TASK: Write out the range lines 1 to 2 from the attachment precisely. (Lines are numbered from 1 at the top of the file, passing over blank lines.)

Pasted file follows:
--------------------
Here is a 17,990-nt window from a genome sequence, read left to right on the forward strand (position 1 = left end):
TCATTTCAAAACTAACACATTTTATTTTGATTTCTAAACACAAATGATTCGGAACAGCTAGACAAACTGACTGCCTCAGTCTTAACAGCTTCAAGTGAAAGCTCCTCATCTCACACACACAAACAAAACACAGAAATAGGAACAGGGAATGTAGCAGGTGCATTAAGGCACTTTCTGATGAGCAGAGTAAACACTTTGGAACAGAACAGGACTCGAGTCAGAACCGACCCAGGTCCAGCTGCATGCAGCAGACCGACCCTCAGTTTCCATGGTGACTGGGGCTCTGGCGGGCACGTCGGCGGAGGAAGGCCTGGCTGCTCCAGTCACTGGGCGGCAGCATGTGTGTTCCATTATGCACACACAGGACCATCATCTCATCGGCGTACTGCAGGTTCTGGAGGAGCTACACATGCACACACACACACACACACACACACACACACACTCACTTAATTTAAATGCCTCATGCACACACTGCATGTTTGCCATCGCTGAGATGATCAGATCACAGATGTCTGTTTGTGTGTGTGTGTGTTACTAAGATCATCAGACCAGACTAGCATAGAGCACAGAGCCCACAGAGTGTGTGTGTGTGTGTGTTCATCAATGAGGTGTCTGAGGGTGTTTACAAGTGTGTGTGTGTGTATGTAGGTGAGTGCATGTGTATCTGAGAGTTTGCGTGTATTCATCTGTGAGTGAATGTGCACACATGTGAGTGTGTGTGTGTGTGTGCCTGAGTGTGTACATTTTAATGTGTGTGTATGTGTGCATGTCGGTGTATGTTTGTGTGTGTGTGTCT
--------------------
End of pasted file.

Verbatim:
Here is a 17,990-nt window from a genome sequence, read left to right on the forward strand (position 1 = left end):
TCATTTCAAAACTAACACATTTTATTTTGATTTCTAAACACAAATGATTCGGAACAGCTAGACAAACTGACTGCCTCAGTCTTAACAGCTTCAAGTGAAAGCTCCTCATCTCACACACACAAACAAAACACAGAAATAGGAACAGGGAATGTAGCAGGTGCATTAAGGCACTTTCTGATGAGCAGAGTAAACACTTTGGAACAGAACAGGACTCGAGTCAGAACCGACCCAGGTCCAGCTGCATGCAGCAGACCGACCCTCAGTTTCCATGGTGACTGGGGCTCTGGCGGGCACGTCGGCGGAGGAAGGCCTGGCTGCTCCAGTCACTGGGCGGCAGCATGTGTGTTCCATTATGCACACACAGGACCATCATCTCATCGGCGTACTGCAGGTTCTGGAGGAGCTACACATGCACACACACACACACACACACACACACACACACTCACTTAATTTAAATGCCTCATGCACACACTGCATGTTTGCCATCGCTGAGATGATCAGATCACAGATGTCTGTTTGTGTGTGTGTGTGTTACTAAGATCATCAGACCAGACTAGCATAGAGCACAGAGCCCACAGAGTGTGTGTGTGTGTGTGTTCATCAATGAGGTGTCTGAGGGTGTTTACAAGTGTGTGTGTGTGTATGTAGGTGAGTGCATGTGTATCTGAGAGTTTGCGTGTATTCATCTGTGAGTGAATGTGCACACATGTGAGTGTGTGTGTGTGTGTGCCTGAGTGTGTACATTTTAATGTGTGTGTATGTGTGCATGTCGGTGTATGTTTGTGTGTGTGTGTCT